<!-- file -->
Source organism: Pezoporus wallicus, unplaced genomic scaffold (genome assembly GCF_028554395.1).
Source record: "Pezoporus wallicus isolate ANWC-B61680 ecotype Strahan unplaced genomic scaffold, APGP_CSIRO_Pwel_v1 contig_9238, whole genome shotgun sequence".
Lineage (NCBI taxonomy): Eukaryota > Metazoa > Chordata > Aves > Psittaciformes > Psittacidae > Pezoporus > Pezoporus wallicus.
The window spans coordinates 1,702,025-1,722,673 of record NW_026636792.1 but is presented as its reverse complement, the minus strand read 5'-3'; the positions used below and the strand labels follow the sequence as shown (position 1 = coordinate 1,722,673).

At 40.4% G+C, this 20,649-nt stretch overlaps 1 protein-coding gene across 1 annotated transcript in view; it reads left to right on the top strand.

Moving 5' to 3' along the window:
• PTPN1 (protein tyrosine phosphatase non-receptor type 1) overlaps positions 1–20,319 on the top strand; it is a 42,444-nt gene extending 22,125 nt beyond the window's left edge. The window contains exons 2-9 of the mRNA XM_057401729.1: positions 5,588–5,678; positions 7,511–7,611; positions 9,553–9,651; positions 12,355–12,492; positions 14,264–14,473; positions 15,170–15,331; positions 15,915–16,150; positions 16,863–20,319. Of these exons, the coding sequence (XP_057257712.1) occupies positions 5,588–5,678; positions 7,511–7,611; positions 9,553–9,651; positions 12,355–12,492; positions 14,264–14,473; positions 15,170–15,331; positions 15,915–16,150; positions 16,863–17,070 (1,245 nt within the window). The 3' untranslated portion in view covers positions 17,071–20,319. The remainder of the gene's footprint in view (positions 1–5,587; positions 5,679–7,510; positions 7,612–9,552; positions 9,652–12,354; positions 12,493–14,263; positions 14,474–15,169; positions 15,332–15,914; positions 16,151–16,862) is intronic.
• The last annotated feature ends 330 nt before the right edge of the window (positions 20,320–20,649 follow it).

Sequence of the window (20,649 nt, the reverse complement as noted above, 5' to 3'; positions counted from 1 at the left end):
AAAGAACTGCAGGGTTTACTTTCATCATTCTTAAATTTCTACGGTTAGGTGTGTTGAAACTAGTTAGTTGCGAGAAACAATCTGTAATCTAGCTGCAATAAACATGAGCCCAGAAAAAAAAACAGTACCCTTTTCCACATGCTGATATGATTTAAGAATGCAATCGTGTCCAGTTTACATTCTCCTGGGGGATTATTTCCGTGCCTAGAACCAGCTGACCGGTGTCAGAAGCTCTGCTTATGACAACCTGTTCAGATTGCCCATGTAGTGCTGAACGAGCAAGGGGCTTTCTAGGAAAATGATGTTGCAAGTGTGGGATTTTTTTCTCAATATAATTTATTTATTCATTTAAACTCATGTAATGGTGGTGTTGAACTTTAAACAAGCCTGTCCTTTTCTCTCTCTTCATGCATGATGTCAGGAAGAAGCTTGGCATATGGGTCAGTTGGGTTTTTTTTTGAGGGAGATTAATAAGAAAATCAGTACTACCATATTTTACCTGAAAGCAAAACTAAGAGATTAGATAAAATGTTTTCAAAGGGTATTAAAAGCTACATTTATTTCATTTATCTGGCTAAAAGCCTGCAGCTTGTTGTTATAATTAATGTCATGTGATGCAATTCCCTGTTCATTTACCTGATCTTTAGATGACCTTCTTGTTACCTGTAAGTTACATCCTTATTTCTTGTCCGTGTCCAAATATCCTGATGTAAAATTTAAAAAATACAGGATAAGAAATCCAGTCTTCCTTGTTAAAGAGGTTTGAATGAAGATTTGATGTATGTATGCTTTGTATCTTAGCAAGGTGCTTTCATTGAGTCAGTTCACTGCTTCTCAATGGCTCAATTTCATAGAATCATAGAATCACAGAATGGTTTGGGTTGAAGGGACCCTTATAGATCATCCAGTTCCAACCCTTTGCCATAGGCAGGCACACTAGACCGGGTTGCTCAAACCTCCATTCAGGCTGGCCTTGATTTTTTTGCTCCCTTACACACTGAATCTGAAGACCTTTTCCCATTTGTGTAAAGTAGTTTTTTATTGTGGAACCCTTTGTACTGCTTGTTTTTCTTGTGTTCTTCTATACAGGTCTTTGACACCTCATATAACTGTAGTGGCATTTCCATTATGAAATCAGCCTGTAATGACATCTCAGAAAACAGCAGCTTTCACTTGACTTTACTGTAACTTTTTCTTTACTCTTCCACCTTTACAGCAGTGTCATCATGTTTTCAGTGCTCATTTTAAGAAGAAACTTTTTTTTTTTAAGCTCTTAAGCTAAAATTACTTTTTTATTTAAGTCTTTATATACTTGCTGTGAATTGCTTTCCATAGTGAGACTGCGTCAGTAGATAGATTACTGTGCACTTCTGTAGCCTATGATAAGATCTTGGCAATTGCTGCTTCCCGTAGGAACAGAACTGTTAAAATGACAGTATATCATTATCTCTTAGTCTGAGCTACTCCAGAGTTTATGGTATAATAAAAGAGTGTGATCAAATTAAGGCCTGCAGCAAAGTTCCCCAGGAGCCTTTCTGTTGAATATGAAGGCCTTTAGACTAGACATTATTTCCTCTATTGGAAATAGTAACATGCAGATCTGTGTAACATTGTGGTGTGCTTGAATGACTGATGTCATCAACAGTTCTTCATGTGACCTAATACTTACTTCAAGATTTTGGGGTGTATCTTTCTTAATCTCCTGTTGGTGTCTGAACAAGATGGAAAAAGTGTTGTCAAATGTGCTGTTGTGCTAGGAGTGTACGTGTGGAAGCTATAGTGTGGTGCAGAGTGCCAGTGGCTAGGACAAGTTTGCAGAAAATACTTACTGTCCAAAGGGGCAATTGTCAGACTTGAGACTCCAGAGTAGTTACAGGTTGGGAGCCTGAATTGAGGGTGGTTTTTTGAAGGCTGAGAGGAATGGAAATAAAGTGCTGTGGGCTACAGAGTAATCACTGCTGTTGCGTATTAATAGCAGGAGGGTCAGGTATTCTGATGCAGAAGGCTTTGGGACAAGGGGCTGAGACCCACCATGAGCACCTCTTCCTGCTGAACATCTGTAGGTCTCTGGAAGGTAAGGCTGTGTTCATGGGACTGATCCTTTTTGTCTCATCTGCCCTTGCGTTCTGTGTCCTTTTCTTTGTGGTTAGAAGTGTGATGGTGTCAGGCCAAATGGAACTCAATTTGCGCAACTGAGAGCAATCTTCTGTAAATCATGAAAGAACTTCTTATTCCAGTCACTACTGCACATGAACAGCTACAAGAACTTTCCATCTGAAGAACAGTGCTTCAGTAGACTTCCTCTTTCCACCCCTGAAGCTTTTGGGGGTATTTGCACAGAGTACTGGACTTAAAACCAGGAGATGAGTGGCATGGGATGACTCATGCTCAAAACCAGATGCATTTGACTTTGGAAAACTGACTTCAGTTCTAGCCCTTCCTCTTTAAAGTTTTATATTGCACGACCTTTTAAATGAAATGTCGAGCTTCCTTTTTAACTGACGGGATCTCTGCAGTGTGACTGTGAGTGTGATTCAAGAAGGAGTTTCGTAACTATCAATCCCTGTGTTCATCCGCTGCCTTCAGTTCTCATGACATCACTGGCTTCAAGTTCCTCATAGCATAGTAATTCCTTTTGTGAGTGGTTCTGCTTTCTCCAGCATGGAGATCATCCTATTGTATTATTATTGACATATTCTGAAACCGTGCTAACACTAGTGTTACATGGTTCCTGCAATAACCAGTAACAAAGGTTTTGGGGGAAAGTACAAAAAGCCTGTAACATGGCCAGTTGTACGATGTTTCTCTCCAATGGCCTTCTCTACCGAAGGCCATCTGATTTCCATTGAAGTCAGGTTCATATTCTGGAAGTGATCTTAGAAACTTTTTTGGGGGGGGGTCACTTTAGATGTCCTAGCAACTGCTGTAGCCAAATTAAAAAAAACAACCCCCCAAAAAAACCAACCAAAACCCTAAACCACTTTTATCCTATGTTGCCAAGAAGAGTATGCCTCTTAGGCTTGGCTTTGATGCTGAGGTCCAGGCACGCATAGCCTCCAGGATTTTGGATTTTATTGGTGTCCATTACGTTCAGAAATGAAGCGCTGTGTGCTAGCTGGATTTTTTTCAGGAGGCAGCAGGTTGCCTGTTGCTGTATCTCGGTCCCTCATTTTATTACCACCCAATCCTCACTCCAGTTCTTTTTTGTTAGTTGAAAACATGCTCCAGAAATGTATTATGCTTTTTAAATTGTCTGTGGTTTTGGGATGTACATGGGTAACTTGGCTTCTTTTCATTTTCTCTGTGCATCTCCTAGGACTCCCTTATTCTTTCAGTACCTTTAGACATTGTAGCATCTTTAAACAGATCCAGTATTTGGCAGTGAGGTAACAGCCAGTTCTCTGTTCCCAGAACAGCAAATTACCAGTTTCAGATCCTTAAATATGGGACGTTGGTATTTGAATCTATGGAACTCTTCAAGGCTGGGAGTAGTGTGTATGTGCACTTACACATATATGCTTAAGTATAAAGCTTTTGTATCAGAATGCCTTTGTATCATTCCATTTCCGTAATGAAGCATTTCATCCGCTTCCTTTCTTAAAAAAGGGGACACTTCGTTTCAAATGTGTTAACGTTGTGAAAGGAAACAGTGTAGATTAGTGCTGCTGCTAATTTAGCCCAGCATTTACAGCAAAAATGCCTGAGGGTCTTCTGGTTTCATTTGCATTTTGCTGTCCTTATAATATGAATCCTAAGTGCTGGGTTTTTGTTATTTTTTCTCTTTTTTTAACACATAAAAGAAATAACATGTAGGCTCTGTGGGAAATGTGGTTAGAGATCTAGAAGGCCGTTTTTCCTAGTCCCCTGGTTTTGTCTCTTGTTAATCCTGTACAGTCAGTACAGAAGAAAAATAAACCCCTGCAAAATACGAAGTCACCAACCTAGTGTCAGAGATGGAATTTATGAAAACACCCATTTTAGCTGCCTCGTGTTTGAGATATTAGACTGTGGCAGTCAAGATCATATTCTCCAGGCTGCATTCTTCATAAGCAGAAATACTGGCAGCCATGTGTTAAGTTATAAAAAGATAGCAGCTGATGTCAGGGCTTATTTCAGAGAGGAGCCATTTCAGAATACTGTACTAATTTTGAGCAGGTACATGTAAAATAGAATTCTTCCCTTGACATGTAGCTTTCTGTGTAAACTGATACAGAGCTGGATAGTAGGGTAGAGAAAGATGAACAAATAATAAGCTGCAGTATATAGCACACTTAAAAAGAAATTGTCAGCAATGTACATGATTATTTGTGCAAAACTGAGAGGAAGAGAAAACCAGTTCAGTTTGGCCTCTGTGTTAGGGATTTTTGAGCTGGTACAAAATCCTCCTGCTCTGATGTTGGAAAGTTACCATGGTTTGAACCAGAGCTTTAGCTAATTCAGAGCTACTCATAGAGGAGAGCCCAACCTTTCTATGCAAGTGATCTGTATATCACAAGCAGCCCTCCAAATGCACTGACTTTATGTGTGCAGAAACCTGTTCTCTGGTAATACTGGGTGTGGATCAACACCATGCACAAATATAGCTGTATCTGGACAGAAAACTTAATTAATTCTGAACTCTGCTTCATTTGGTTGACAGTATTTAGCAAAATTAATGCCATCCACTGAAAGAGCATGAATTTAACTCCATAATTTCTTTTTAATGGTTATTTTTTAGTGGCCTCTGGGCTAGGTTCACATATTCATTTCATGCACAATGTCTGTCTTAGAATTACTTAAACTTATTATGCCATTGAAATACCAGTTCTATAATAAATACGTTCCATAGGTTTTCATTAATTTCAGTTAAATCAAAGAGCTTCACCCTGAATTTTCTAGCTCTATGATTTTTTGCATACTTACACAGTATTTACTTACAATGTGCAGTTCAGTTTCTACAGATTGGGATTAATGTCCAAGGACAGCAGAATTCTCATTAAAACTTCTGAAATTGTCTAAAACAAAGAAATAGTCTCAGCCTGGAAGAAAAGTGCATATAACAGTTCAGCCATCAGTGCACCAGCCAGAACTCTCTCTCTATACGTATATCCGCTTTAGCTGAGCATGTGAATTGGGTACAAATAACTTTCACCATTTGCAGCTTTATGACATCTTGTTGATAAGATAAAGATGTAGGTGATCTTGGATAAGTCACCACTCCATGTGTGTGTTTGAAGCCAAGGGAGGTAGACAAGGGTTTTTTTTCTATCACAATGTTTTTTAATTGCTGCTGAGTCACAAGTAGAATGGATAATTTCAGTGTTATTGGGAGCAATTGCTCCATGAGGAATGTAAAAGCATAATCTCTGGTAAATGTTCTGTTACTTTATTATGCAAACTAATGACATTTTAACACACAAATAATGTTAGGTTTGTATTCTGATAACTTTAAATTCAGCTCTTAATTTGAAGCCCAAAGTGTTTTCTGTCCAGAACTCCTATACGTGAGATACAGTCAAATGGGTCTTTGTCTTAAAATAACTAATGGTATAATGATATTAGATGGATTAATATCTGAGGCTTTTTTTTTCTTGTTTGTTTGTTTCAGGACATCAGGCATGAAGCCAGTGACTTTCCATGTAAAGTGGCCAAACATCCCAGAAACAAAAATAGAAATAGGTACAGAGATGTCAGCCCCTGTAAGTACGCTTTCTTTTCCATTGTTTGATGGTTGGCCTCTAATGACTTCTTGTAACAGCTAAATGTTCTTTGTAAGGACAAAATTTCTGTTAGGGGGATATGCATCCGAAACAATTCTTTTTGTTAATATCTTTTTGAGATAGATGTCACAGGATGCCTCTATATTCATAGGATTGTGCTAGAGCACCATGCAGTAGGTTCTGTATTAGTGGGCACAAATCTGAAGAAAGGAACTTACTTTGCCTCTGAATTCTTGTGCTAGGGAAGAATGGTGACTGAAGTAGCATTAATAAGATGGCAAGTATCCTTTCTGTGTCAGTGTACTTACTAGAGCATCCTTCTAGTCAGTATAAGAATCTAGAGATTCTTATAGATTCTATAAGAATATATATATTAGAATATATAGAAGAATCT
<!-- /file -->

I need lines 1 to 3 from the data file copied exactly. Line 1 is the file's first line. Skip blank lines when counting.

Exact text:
Source organism: Pezoporus wallicus, unplaced genomic scaffold (genome assembly GCF_028554395.1).
Source record: "Pezoporus wallicus isolate ANWC-B61680 ecotype Strahan unplaced genomic scaffold, APGP_CSIRO_Pwel_v1 contig_9238, whole genome shotgun sequence".
Lineage (NCBI taxonomy): Eukaryota > Metazoa > Chordata > Aves > Psittaciformes > Psittacidae > Pezoporus > Pezoporus wallicus.